For those unable to recall that decade, this book should be an eye opener. So very much has changed in the world and in our country during the intervening time that it is hard to believe that all of this occurred just two generations ago.
Margolick does this by not just retelling the wonderful story of these classic boxing matches, but by presenting much of the story through the words of the journalists of the day. In doing so, the book carefully chronicles the paths to and from these historic fights, and in doing so, not only tells the tale of wonderful boxing characters, but exposes both the pervasiveness of racism in America, and the astonishing face of anti-Semitism and racism that was the Third Reich. Even though it is recent history, which we think we know well, it is still surprising to see and understand the clarity and depth of these issues as reported in Beyond Glory, in part through the eyes and words of an earlier generation of newspaper reporters. (As newspapers today shrink and consolidate, the creativity and glory of those reporters is especially interesting.)
The magic of what Margolick has done is to present the history of the Louis-Schmeling fights by weaving the words of the journalists of the day, reporters long silent, who wrote in the style of the day--and with the prejudices of the day. Margolick does not spare us the ugly side of either American racism, or German repression. Mainstream American journalism bluntly writing about this "colored boy," northern cities (not just southern) with segregated fight attendance, German media bluntly assailing the evil Jewish control of all things American, the weakness of American reliance upon Louis, a man from an "inferior race".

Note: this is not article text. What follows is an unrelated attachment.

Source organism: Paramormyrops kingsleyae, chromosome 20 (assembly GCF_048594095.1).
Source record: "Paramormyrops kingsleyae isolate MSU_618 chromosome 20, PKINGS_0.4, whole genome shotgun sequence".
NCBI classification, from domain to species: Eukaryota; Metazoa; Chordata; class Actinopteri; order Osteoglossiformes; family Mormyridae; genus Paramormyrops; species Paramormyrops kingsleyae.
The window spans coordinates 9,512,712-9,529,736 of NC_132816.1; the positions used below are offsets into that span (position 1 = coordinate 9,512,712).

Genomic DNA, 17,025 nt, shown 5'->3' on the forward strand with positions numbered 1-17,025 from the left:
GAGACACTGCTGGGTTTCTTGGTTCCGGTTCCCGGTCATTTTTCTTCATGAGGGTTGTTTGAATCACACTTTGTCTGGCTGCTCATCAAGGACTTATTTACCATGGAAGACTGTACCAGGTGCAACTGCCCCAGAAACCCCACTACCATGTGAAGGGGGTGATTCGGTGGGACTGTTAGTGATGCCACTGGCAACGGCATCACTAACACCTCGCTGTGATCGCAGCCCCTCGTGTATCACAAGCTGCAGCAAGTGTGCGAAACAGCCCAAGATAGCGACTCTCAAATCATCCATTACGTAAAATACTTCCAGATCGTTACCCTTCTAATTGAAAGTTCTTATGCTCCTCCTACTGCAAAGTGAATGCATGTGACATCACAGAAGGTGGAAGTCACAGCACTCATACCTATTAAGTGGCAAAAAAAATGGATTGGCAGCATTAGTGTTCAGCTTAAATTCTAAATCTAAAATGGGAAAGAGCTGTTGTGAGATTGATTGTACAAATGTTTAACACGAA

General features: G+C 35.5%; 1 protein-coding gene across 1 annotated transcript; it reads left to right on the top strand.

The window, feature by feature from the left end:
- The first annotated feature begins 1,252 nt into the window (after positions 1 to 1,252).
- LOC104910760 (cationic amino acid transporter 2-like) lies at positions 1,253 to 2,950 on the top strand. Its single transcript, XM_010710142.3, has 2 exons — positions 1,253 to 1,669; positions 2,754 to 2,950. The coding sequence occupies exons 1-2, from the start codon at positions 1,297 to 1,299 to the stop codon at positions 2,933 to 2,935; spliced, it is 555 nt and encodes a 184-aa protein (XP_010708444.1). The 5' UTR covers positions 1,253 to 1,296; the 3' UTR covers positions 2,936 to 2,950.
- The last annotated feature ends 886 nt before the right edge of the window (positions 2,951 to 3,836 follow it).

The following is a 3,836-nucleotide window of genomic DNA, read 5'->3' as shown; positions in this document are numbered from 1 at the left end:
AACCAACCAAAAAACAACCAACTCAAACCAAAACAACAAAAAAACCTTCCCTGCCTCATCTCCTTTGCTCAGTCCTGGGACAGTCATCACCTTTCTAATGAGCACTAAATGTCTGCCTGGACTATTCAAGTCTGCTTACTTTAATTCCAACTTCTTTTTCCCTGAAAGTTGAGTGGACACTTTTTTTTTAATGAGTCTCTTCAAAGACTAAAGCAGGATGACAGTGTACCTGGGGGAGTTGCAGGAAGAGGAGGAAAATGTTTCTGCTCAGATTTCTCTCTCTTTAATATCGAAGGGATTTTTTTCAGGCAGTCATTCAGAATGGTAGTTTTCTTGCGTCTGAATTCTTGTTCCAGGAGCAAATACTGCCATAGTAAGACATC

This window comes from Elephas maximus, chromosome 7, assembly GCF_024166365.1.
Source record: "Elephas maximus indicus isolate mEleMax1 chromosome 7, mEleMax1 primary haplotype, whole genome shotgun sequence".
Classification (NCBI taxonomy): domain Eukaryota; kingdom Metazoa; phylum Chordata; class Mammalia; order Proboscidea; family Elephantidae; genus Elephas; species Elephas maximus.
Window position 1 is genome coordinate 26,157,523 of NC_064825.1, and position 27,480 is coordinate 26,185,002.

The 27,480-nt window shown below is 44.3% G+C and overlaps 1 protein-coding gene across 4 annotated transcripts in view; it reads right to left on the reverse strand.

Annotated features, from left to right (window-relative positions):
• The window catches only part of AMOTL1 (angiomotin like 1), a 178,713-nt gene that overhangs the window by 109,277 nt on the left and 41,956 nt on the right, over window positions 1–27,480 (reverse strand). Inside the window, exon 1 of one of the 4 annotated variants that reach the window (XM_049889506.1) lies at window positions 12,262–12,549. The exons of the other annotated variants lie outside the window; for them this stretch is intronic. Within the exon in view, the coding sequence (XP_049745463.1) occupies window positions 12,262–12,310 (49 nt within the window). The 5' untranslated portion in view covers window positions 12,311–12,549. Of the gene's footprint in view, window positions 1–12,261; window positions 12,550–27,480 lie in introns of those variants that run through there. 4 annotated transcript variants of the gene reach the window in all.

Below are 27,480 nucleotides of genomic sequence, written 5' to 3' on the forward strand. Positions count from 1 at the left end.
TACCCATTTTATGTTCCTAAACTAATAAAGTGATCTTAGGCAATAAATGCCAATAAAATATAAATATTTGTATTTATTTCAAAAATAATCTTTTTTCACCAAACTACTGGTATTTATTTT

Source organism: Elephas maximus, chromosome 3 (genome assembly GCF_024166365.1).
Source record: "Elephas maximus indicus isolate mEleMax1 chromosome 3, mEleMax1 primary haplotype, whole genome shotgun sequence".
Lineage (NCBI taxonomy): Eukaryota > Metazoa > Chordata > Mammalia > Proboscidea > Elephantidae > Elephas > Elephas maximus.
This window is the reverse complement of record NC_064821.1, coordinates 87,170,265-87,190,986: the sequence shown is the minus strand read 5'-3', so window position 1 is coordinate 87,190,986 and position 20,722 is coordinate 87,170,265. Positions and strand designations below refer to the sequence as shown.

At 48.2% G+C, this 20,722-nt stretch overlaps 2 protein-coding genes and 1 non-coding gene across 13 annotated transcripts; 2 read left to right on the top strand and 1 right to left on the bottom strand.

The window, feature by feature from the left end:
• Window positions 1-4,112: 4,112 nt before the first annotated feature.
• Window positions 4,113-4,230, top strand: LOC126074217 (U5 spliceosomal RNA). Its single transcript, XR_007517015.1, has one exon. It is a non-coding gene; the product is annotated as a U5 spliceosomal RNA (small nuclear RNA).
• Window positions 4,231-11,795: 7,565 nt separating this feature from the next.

We all know these things, but to read them in the day to day quotidian press of those times gives vivid life to those years. One can see the social struggle far beyond the ring where these fights were waged, and it is truly eye opening. As well, it is fascinating to see the frightening German press, and on the American side, two different press corps, the white press, and the black press. Amid the racism of the thirties, there stirred the growing civil rights movement in a vital black press (now largely forgotten) with its own distinct voice, again brought to life in Beyond Glory.
By not only reporting on the history of these famous fights, but fully immersing us literally in the words of the day, Margolick brings vivid life and reality to an extraordinarily important transition in history. By putting us back in those days, he not only well presents the course of these fights, the wonderfully colorful characters of the boxing game, the descent of the world into war, but gives a different understanding of our own history than might be expected. Beyond Glory does not just retell history, it puts the reader in the time, thereby creating something very vital and unexpected--a sometimes uncomfortable understanding of "a world on the brink".
Most Recent Customer Reviews